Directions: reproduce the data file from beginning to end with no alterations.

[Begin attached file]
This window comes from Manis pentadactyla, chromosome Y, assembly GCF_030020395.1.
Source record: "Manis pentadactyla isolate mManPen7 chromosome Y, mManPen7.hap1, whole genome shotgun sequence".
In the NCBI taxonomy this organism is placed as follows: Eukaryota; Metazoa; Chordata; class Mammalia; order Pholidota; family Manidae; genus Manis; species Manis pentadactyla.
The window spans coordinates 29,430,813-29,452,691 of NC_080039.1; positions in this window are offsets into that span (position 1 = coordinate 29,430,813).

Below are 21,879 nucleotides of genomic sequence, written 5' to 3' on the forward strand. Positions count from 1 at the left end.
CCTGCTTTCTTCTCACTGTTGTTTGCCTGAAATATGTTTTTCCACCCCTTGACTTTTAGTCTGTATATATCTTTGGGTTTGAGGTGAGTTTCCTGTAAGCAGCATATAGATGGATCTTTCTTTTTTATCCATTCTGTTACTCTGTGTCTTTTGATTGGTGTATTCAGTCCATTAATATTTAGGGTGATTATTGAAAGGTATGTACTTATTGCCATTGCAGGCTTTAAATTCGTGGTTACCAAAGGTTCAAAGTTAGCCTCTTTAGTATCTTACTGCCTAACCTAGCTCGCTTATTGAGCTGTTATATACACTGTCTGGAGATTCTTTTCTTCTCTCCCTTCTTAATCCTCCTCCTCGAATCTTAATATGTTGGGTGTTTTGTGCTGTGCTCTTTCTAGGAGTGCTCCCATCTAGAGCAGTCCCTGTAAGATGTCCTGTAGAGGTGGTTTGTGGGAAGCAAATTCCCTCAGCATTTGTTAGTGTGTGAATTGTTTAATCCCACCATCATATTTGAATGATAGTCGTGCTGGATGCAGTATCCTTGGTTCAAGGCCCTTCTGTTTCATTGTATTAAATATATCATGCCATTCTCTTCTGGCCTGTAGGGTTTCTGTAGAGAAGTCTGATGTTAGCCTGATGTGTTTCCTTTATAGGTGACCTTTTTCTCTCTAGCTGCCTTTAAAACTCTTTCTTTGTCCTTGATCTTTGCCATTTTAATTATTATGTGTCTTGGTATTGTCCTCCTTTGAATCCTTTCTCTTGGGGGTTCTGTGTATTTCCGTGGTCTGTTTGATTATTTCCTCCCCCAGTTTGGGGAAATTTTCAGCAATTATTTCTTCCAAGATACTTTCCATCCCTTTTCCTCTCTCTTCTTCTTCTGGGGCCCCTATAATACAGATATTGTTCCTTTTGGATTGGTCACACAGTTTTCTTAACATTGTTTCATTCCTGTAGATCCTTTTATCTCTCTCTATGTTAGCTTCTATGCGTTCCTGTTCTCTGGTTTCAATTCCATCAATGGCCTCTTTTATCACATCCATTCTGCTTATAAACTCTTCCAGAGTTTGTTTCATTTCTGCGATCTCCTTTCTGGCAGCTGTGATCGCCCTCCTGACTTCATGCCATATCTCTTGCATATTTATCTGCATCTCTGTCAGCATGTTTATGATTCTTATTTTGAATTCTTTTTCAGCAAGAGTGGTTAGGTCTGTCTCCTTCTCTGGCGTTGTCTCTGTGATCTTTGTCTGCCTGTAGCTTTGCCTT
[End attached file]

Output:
This window comes from Manis pentadactyla, chromosome Y, assembly GCF_030020395.1.
Source record: "Manis pentadactyla isolate mManPen7 chromosome Y, mManPen7.hap1, whole genome shotgun sequence".
In the NCBI taxonomy this organism is placed as follows: Eukaryota; Metazoa; Chordata; class Mammalia; order Pholidota; family Manidae; genus Manis; species Manis pentadactyla.
The window spans coordinates 29,430,813-29,452,691 of NC_080039.1; positions in this window are offsets into that span (position 1 = coordinate 29,430,813).

Below are 21,879 nucleotides of genomic sequence, written 5' to 3' on the forward strand. Positions count from 1 at the left end.
CCTGCTTTCTTCTCACTGTTGTTTGCCTGAAATATGTTTTTCCACCCCTTGACTTTTAGTCTGTATATATCTTTGGGTTTGAGGTGAGTTTCCTGTAAGCAGCATATAGATGGATCTTTCTTTTTTATCCATTCTGTTACTCTGTGTCTTTTGATTGGTGTATTCAGTCCATTAATATTTAGGGTGATTATTGAAAGGTATGTACTTATTGCCATTGCAGGCTTTAAATTCGTGGTTACCAAAGGTTCAAAGTTAGCCTCTTTAGTATCTTACTGCCTAACCTAGCTCGCTTATTGAGCTGTTATATACACTGTCTGGAGATTCTTTTCTTCTCTCCCTTCTTAATCCTCCTCCTCGAATCTTAATATGTTGGGTGTTTTGTGCTGTGCTCTTTCTAGGAGTGCTCCCATCTAGAGCAGTCCCTGTAAGATGTCCTGTAGAGGTGGTTTGTGGGAAGCAAATTCCCTCAGCATTTGTTAGTGTGTGAATTGTTTAATCCCACCATCATATTTGAATGATAGTCGTGCTGGATGCAGTATCCTTGGTTCAAGGCCCTTCTGTTTCATTGTATTAAATATATCATGCCATTCTCTTCTGGCCTGTAGGGTTTCTGTAGAGAAGTCTGATGTTAGCCTGATGTGTTTCCTTTATAGGTGACCTTTTTCTCTCTAGCTGCCTTTAAAACTCTTTCTTTGTCCTTGATCTTTGCCATTTTAATTATTATGTGTCTTGGTATTGTCCTCCTTTGAATCCTTTCTCTTGGGGGTTCTGTGTATTTCCGTGGTCTGTTTGATTATTTCCTCCCCCAGTTTGGGGAAATTTTCAGCAATTATTTCTTCCAAGATACTTTCCATCCCTTTTCCTCTCTCTTCTTCTTCTGGGGCCCCTATAATACAGATATTGTTCCTTTTGGATTGGTCACACAGTTTTCTTAACATTGTTTCATTCCTGTAGATCCTTTTATCTCTCTCTATGTTAGCTTCTATGCGTTCCTGTTCTCTGGTTTCAATTCCATCAATGGCCTCTTTTATCACATCCATTCTGCTTATAAACTCTTCCAGAGTTTGTTTCATTTCTGCGATCTCCTTTCTGGCAGCTGTGATCGCCCTCCTGACTTCATGCCATATCTCTTGCATATTTATCTGCATCTCTGTCAGCATGTTTATGATTCTTATTTTGAATTCTTTTTCAGCAAGAGTGGTTAGGTCTGTCTCCTTCTCTGGCGTTGTCTCTGTGATCTTTGTCTGCCTGTAGCTTTGCCTT